Kluber's win was even more of a runaway. The Cleveland Indians ace took 28 first-place votes, easily outpacing Chris Sale of the Boston Red Sox for his second AL Cy Young.

Scherzer yelled "yes!" when his award was announced on MLB Network, a reaction in keeping with his expressive reputation. He showed that intensity often this year, whether he was cursing under his breath like a madman during his delivery or demanding - also with expletives - that manager Dusty Baker leave him in the game.

Just a little different than the pitcher they call "Klubot." Kluber was stoic as ever when announced as the AL winner. He swallowed hard but otherwise didn't react, only showing the hint of a smile moments later when answering questions.

Not that he wasn't thrilled.

"Winning a second one maybe, for me personally, kind of validates the first one," Kluber said.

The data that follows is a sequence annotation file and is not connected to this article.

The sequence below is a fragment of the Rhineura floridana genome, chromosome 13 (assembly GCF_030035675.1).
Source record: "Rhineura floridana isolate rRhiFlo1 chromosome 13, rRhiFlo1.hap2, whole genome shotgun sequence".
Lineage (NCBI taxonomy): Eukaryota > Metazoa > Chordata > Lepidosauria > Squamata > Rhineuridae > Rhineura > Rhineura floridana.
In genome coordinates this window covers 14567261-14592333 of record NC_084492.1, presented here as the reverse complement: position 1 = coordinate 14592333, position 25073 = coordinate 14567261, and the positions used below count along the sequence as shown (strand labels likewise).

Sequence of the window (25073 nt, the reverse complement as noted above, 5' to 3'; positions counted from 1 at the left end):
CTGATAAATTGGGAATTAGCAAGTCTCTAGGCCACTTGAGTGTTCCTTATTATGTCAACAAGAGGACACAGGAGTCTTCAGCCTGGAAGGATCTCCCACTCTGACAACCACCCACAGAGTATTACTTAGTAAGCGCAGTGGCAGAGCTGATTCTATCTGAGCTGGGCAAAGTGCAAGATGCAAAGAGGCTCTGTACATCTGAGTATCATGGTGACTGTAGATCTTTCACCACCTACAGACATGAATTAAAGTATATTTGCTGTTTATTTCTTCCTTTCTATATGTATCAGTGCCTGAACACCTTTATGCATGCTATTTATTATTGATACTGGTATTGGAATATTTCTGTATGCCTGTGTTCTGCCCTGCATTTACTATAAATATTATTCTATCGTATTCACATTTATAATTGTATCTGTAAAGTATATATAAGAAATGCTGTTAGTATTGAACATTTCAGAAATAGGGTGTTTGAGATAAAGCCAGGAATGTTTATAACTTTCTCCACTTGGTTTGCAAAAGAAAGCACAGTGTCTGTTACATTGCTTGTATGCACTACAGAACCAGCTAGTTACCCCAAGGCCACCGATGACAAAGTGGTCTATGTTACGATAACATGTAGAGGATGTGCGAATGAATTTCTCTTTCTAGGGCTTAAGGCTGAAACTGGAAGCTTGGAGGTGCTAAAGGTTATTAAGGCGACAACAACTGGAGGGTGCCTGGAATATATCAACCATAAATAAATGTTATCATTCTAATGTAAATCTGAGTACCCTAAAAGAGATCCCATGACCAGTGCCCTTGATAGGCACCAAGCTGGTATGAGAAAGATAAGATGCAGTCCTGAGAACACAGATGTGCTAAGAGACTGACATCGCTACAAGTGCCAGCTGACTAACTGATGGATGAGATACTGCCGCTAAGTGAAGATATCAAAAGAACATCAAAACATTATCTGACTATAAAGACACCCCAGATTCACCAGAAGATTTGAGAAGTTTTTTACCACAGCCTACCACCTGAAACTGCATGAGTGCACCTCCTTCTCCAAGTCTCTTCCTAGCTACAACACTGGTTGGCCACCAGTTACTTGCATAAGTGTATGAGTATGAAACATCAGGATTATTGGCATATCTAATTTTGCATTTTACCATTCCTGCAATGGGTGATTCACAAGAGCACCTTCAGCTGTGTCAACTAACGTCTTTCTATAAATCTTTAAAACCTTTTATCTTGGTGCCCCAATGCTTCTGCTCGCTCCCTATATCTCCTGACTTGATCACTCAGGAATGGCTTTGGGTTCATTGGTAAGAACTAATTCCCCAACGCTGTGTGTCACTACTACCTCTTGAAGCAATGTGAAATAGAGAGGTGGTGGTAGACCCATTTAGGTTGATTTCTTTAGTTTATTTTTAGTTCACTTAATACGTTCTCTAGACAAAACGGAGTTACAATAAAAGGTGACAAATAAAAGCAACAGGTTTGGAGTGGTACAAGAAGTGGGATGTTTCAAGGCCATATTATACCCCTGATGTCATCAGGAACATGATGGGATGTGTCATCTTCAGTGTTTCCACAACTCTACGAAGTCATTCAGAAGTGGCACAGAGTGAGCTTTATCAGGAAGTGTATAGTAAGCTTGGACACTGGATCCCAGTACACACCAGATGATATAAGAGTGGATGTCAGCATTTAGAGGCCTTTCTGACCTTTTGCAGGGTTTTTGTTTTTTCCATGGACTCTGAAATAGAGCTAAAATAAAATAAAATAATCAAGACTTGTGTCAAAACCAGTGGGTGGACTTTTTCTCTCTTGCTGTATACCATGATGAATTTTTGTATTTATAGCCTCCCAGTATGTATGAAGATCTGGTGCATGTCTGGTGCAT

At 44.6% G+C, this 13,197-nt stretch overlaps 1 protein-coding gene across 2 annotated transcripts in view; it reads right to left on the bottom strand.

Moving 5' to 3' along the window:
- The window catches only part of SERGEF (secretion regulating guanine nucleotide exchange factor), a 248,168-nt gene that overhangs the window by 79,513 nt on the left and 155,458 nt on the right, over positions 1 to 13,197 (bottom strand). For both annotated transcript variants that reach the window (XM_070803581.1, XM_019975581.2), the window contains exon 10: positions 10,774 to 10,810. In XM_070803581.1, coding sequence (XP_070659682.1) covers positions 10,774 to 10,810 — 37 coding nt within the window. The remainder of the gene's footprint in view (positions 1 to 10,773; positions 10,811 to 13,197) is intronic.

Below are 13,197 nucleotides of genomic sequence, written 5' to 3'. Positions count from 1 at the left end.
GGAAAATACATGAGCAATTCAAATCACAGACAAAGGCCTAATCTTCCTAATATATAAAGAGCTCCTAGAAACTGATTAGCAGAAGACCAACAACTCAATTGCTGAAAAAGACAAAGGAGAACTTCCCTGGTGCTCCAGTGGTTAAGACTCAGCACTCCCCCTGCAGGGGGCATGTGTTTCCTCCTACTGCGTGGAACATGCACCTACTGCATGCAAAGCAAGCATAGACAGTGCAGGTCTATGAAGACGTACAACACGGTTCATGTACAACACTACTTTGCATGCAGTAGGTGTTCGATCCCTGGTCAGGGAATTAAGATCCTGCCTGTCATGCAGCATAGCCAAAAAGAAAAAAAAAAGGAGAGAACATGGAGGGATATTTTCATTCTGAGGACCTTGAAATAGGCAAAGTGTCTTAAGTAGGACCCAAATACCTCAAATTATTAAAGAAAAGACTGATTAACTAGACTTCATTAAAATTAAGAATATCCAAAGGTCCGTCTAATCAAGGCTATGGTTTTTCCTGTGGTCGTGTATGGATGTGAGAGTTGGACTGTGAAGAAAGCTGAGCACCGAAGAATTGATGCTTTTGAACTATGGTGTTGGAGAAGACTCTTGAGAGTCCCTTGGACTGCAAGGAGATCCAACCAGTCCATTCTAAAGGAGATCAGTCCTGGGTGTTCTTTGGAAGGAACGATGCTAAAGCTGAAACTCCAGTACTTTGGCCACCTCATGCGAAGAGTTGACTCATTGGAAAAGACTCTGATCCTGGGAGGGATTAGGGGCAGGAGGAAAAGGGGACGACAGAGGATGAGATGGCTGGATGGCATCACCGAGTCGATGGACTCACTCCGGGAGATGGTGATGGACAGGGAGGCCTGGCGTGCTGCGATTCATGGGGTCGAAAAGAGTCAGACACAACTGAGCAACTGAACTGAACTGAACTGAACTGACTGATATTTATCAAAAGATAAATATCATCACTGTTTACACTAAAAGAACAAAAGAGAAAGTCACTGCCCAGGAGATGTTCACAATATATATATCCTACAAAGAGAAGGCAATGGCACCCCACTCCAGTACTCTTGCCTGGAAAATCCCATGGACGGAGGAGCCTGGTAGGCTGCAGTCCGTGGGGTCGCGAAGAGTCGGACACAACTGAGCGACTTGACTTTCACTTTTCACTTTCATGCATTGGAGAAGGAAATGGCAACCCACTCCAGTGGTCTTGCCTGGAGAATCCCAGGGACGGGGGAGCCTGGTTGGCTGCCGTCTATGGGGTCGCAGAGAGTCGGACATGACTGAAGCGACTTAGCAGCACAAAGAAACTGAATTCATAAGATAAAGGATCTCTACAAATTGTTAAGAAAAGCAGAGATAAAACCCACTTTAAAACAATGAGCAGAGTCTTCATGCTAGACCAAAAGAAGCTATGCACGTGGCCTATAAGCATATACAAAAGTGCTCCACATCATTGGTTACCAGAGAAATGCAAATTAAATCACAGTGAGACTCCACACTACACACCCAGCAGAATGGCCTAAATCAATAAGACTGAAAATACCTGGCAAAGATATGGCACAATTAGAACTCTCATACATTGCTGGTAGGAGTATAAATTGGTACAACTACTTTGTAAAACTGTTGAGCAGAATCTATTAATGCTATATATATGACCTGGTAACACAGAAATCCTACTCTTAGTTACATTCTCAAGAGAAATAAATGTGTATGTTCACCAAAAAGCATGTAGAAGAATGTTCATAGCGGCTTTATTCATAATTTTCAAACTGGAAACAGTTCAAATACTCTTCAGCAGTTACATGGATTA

Scherzer's win moves him into rare company. He's the 10th pitcher with at least three Cy Youngs, and among the other nine, only Kershaw and Roger Clemens aren't in the Hall of Fame.

"That's why I'm drinking a lot of champagne tonight," Scherzer said.

Scherzer earned the NL honor last year with Washington and the 2013 American League prize with Detroit.

"This one is special," he said. "When you start talking about winning three times, I can't even comprehend it at this point."

Scherzer was 16-6 with a career-best 2.51 ERA this year. The 33-year-old righty struck out a league-leading 268 for the NL East champion Nationals, and in an era noted for declining pitcher durability, he eclipsed 200 innings for the fifth straight season. He had to overcome a variety of ailments to get there, and Washington's training staff was high on his thank-you list.